Concord touts anti-harassment ordinance as tenant protection

Allows suits against landlords for unneeded renovations, entry without permission, maintenance lapses

Concord Mayor Dominic Aliano (City of Concord, iStock)
Concord Mayor Dominic Aliano (City of Concord, iStock)

In Concord, it’s now against the law for landlords to barge into tenants’ homes without asking, refuse to perform basic maintenance or physically intimidate tenants.

The East Bay city has passed an tenant anti-harassment ordinance that makes it illegal for landlords to interfere with tenants’ peaceful enjoyment of their home, the East Bay Times reported.

That means it’s now illegal for landlords and property managers to conduct unnecessary renovations inside a unit, enter a unit at odd times of day or night, fail to keep up the property, or otherwise intimidate or abuse a renter.

Landlords who violate the ordinance may be sued by their tenant. If the tenant wins, the landlord may be forced to pay between $2,000 and $5,000 per violation — plus an additional $5,000 if the tenant is elderly or disabled.

Tenant advocates cheered the measure, a year in the making, which they said was necessary to hold bad landlords accountable for unacceptable behavior.

Landlords said the ordinance does nothing but lay traps that set well-meaning, law-abiding property owners up for potentially devastating lawsuits.

“When owning property becomes more trouble than it’s worth, it no longer makes sense to keep it,” said David Schubb, director of the Contra Costa Association of Realtors. “If the costs continue to rise, if the income from rents don’t, if it becomes too risky and/or punitive to become a property owner, it’s time to go.”
Mayor Dominic Aliano said not everyone in the community will be happy with the decision – a move that needed to be made, he said.

“I heard too many stories of landlords being bad actors, and too many stories of landlords violating the rights that tenants do have,” he said. “And yes I do understand that there are good landlords out there. But we had to discuss this and implement something like this to protect our community from certain landlords acting in bad faith.”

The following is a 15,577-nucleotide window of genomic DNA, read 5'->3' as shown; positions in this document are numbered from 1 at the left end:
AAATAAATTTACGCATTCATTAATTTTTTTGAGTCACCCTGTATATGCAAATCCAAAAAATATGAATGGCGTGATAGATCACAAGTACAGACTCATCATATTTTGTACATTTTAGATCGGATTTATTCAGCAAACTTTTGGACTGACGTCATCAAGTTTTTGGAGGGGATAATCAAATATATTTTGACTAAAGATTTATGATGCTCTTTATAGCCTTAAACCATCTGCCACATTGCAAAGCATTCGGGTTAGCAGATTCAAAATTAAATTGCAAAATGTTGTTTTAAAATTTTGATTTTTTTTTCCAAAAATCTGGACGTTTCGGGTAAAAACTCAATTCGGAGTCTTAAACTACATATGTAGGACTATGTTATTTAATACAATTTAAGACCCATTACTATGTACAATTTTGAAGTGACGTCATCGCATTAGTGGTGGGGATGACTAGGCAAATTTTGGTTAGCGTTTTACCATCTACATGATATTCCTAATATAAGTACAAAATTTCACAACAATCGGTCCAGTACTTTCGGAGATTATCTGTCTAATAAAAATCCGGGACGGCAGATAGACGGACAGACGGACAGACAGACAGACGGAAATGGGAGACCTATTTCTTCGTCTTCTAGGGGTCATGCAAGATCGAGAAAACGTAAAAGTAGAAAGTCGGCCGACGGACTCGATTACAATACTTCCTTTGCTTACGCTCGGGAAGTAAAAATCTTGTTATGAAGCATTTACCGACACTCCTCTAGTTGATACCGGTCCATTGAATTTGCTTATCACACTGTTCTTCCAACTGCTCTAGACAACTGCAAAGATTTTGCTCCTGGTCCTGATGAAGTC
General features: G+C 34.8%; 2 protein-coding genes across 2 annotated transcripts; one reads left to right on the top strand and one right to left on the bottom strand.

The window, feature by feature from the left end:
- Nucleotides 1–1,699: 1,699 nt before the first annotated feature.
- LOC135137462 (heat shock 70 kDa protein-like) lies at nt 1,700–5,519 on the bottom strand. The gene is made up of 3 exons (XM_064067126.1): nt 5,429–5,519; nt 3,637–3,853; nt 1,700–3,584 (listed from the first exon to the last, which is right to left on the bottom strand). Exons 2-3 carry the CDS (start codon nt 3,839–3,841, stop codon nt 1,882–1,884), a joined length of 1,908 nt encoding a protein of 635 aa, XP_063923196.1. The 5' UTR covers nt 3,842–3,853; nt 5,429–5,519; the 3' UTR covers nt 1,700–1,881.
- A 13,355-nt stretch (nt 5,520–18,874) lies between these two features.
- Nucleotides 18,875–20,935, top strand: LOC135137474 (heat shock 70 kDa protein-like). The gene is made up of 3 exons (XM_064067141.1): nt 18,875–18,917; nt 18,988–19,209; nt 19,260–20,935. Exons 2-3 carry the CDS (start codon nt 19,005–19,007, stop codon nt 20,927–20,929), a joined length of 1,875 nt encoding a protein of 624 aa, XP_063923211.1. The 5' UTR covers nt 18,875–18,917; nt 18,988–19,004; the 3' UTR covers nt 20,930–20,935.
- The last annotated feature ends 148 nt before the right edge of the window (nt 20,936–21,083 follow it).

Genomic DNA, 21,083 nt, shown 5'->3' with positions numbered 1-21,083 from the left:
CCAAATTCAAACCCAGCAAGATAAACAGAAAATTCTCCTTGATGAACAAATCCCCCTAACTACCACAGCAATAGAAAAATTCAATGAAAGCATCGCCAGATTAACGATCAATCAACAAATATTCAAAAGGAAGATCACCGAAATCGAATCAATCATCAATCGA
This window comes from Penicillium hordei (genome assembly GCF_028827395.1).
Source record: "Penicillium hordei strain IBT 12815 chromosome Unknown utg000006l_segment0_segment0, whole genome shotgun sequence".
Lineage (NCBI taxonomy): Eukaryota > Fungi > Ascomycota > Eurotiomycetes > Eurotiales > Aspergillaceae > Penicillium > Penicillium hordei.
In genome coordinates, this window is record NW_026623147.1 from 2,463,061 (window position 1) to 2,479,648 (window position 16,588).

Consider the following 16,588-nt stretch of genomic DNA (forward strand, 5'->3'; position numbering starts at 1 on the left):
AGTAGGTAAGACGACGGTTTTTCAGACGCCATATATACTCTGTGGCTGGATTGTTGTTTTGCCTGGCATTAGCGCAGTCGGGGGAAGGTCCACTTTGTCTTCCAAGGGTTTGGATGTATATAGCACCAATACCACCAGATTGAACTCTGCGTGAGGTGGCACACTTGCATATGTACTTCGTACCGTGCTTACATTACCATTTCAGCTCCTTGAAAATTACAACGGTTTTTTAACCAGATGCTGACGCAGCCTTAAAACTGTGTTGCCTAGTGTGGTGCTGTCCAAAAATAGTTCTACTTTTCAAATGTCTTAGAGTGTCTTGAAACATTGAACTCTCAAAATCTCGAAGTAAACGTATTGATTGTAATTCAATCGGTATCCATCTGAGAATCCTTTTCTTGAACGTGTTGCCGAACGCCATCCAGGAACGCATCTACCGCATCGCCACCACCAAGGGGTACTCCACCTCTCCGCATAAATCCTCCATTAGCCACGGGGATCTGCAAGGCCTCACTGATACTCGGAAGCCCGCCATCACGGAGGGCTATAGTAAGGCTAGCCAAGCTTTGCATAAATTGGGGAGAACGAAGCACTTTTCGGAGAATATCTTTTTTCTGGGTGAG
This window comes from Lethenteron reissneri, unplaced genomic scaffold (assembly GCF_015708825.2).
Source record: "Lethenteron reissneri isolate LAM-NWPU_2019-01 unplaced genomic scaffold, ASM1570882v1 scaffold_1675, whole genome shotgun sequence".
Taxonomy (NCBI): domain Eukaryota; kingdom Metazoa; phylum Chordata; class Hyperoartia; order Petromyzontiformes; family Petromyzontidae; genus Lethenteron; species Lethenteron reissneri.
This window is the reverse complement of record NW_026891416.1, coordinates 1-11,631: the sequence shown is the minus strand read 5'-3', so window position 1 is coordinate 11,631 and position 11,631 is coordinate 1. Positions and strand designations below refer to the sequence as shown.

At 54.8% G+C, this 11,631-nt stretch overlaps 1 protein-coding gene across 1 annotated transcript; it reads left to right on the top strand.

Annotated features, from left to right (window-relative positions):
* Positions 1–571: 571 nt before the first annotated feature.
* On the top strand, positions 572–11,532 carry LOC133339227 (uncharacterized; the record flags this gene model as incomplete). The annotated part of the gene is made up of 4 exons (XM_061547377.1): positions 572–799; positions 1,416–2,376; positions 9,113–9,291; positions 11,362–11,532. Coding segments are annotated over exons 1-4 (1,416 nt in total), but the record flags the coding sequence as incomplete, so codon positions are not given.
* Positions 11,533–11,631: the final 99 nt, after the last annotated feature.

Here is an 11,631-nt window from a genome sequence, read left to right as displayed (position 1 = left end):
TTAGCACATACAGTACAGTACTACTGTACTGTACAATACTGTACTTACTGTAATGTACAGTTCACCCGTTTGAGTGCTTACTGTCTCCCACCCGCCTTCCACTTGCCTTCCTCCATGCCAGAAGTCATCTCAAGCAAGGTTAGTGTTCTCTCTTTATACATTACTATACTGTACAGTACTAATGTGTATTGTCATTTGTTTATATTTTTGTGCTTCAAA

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Tenant rights advocates say harassment became increasingly common during the pandemic, as eviction moratoriums prevented landlords from legally booting out many tenants — even if they didn’t pay rent.

They said some landlords resorted to making their tenants’ lives miserable in the hope that they would leave on their own.

Tenants’ rights group Centro Legal de la Raza reported a 70 percent rise in landlord harassment claims during the first year of the pandemic. In a survey of more than 700 low-income Concord tenants, 16 percent reported experiencing some form of landlord harassment, according to the East Bay Alliance for a Sustainable Economy, with bullying prevalent among low-income renters, women and undocumented immigrants.

A misunderstanding about a parking spot at a Concord apartment complex led to the property manager threatening tenants with a gun and saying he would shoot anyone who got in his way, according to the alliance.

Joshua Howard, executive vice president of local public affairs for the California Apartment Association, said the ordinance is unnecessary because state law already protects tenants from harassment.

All this new measure does, he said, is set a trap for unwary and well-meaning landlords.

“A landlord under this ordinance takes one step out of line, makes a mistake or has a vendor show up late, they could be on the hook for a massive lawsuit and massive penalties,” Howard said.

[East Bay Times] – Dana Bartholomew

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